Greatest gift for Australian fathers and families would be expansion of paid parental leave system
The Parenthood has welcomed the release of the Grattan Institute’s parental leave report on Father’s Day and its recommendations for a more generous and equitable leave system.
The new report, Dad days: how more gender-equal parental leave would improve the lives of Australian families, recommends greater equity by expanding the paid parental leave scheme from 18 weeks to 26 weeks, with six weeks reserved for each parent plus 12 weeks to share between them, paid at the current rate of minimum wage.
Single parents would receive 26 weeks of paid parental leave.
An Equity Economics report, commissioned by The Parenthood and released in February this year confirmed Australia’s paid parental leave scheme is one of the least adequate in the OECD, that entrenches the caring gap between mums and dads. The report found extending parental leave to 52 weeks at full pay to be shared equally between parents would lead to increased female participation worth $116 billion to Australian GDP by 2050.
The Parenthood Executive Director Georgie Dent said the pandemic has brought into sharp focus the precarious foundations on which too many Australian families with young children have built their lives.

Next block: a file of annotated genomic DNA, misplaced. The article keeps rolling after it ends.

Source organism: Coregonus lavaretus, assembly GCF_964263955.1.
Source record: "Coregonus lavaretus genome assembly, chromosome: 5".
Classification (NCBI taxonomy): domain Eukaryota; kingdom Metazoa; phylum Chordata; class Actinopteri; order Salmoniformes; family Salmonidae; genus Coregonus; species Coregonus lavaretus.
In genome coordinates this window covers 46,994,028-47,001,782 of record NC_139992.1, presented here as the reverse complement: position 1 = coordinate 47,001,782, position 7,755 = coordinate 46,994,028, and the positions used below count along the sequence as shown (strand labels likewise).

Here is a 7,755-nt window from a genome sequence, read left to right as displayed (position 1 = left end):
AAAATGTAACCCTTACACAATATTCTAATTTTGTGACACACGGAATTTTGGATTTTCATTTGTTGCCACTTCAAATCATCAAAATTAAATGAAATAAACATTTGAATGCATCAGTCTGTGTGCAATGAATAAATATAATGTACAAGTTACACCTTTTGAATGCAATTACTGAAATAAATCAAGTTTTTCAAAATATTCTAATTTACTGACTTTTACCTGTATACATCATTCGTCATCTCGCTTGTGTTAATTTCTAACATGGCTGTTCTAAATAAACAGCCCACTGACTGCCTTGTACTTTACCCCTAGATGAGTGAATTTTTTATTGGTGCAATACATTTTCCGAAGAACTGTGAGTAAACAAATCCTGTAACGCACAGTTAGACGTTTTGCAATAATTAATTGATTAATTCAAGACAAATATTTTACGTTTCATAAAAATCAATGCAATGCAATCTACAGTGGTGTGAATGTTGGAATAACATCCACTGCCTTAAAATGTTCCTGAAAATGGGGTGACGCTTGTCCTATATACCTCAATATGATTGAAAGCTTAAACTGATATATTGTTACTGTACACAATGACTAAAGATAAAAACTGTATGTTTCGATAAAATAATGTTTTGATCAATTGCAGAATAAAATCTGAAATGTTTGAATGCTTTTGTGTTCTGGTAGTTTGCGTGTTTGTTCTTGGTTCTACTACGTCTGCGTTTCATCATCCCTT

“Australia needs an adequate and equitable paid parental leave system that encourages mums and dads to share the care from day one,” she said. “This matters because caring patterns set in the first year of a child’s life persist.
“Australian dads take less than 20 percent of the parental leave that dads take globally which increases isolation for new mothers and perpetuates the expectation that mums will assume the responsibility for caring. This significantly reduces their ability to remain connected to paid work and progress their careers.
“Men taking more parental leave is terrific for child development, improves the mental health of mums and the strength of relationships and it reduces the ‘motherhood penalty’ and assists women back to paid work sooner.
“There are clear benefits from supporting and encouraging men to be active fathers and take on responsibility for the care and wellbeing of their young children. It’s good for Dads, really important for children and helps bring women closer to true equality.
“The paid parental leave and early learning systems are in urgent need of reform so they better support the needs and ambitions of modern families and young children,” Ms Dent said.
Dad days: how more gender-equal parental leave would improve the lives of Australian families report available here: https://grattan.edu.au/report/dad-days/